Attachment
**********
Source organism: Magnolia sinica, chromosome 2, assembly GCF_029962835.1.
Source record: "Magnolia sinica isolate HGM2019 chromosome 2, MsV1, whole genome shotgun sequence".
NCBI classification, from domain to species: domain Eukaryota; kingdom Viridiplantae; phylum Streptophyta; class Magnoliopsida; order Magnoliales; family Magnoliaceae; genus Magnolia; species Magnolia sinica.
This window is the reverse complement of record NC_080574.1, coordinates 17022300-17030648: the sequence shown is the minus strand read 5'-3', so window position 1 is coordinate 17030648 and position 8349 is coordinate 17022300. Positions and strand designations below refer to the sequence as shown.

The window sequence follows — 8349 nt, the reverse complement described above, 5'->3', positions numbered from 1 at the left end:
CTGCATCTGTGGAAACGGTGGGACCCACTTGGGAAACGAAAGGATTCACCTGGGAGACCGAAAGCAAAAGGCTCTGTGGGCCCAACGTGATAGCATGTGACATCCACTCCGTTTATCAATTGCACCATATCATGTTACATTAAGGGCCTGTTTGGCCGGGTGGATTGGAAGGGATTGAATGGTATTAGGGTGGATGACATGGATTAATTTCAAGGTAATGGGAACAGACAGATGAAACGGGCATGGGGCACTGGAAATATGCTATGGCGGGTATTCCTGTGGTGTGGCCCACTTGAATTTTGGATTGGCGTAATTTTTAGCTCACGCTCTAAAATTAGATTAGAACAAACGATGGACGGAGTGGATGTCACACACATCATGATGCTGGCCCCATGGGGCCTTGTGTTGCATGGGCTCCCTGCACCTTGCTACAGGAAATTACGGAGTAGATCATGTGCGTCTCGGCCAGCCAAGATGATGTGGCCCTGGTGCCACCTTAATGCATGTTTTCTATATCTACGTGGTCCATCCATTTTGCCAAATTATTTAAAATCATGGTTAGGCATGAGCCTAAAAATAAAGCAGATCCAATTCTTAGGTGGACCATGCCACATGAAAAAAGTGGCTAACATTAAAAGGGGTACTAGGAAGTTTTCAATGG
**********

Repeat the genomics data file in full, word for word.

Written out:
Source organism: Magnolia sinica, chromosome 2, assembly GCF_029962835.1.
Source record: "Magnolia sinica isolate HGM2019 chromosome 2, MsV1, whole genome shotgun sequence".
NCBI classification, from domain to species: domain Eukaryota; kingdom Viridiplantae; phylum Streptophyta; class Magnoliopsida; order Magnoliales; family Magnoliaceae; genus Magnolia; species Magnolia sinica.
This window is the reverse complement of record NC_080574.1, coordinates 17022300-17030648: the sequence shown is the minus strand read 5'-3', so window position 1 is coordinate 17030648 and position 8349 is coordinate 17022300. Positions and strand designations below refer to the sequence as shown.

The window sequence follows — 8349 nt, the reverse complement described above, 5'->3', positions numbered from 1 at the left end:
CTGCATCTGTGGAAACGGTGGGACCCACTTGGGAAACGAAAGGATTCACCTGGGAGACCGAAAGCAAAAGGCTCTGTGGGCCCAACGTGATAGCATGTGACATCCACTCCGTTTATCAATTGCACCATATCATGTTACATTAAGGGCCTGTTTGGCCGGGTGGATTGGAAGGGATTGAATGGTATTAGGGTGGATGACATGGATTAATTTCAAGGTAATGGGAACAGACAGATGAAACGGGCATGGGGCACTGGAAATATGCTATGGCGGGTATTCCTGTGGTGTGGCCCACTTGAATTTTGGATTGGCGTAATTTTTAGCTCACGCTCTAAAATTAGATTAGAACAAACGATGGACGGAGTGGATGTCACACACATCATGATGCTGGCCCCATGGGGCCTTGTGTTGCATGGGCTCCCTGCACCTTGCTACAGGAAATTACGGAGTAGATCATGTGCGTCTCGGCCAGCCAAGATGATGTGGCCCTGGTGCCACCTTAATGCATGTTTTCTATATCTACGTGGTCCATCCATTTTGCCAAATTATTTAAAATCATGGTTAGGCATGAGCCTAAAAATAAAGCAGATCCAATTCTTAGGTGGACCATGCCACATGAAAAAAGTGGCTAACATTAAAAGGGGTACTAGGAAGTTTTCAATGG